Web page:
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Synthesis and Application of Glibenclamide Imprinted Polymer for Solid Phase Extraction in Serum Samples Using Itaconic Acid as Functional Monomer



Aliya Nur Hasanah, Rahmana Emran Kartasasmita and Slamet Ibrahim
 
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ABSTRACT

Glibenclamide is a second-generation sulfonylurea drugs for treatment of diabetes mellitus. Up to now, a glibenclamide imprinted polymer is not reported for molecular recognition in biological samples. This research is conducted to have Molecular Imprinted Solid Phase Extraction (MISPE) for separation of glibenclamide from serum samples. The results showed that the itaconic acid is the functional monomer that provides the best interaction with the template (glibenclamide) from the computational study using Gaussian 09 software. The MISPE made from itaconic acid monomer at a ratio of 1:6:70 gives the best binding to glibenclamide in methanol pH 4. Serum sample which was spiked with glibenclamide gives recovery more than 80% after pretreatment with MISPE 2 in all concentration ranges. Selectivity test showed that MISPE 2 can be used for selective extraction of glibenclamide from serum samples spiked with other sulfonylurea drugs. This developed MISPE could be further used as extraction method in antidiabetic drugs analysis from biological samples.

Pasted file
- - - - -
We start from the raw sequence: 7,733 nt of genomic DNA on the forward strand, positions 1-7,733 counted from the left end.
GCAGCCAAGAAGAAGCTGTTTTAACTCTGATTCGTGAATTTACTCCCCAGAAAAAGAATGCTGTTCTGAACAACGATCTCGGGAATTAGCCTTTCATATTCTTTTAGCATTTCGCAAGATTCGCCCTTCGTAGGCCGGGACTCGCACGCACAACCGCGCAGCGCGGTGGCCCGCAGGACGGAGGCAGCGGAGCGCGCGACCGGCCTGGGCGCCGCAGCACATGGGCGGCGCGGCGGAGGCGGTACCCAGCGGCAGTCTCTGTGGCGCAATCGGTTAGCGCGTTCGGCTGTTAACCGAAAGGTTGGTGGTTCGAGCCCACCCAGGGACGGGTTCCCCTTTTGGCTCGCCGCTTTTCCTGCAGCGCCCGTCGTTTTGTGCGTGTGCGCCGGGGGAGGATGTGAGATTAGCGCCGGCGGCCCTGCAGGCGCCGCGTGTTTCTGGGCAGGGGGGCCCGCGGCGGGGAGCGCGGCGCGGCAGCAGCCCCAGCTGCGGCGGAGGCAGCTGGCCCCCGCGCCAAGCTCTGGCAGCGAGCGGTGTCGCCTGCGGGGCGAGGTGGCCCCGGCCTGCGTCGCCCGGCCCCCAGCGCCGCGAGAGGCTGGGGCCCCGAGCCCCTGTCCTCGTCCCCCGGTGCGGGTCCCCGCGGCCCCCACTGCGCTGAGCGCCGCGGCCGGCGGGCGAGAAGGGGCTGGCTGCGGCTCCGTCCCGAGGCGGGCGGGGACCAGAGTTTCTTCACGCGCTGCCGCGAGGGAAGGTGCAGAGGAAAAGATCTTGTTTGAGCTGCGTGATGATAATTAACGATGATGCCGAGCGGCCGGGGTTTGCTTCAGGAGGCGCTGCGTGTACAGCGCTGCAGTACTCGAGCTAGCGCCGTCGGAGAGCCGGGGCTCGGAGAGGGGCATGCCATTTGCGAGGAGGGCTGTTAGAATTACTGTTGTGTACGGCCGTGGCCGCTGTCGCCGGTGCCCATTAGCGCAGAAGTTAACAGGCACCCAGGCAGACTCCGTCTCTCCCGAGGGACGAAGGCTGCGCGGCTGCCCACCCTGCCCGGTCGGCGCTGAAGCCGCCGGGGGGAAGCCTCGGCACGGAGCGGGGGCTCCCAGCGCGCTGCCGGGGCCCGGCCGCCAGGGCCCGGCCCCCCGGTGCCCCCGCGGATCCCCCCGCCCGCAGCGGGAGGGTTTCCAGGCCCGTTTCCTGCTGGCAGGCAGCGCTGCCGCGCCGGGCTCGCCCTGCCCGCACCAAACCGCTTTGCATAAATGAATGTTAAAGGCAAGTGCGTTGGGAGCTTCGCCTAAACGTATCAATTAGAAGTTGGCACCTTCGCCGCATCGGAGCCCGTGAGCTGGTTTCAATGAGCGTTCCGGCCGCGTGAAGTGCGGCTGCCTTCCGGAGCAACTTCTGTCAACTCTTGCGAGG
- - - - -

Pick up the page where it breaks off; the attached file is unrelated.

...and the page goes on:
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Aliya Nur Hasanah, Rahmana Emran Kartasasmita and Slamet Ibrahim, 2015. Synthesis and Application of Glibenclamide Imprinted Polymer for Solid Phase Extraction in Serum Samples Using Itaconic Acid as Functional Monomer

. Journal of Applied Sciences, 15: 1288-1296.

DOI: 10.3923/jas.2015.1288.1296

URL: https://scialert.net/abstract/?doi=jas.2015.1288.1296
 
Received: August 11, 2015; Accepted: October 15, 2015; Published: November 11, 2015



INTRODUCTION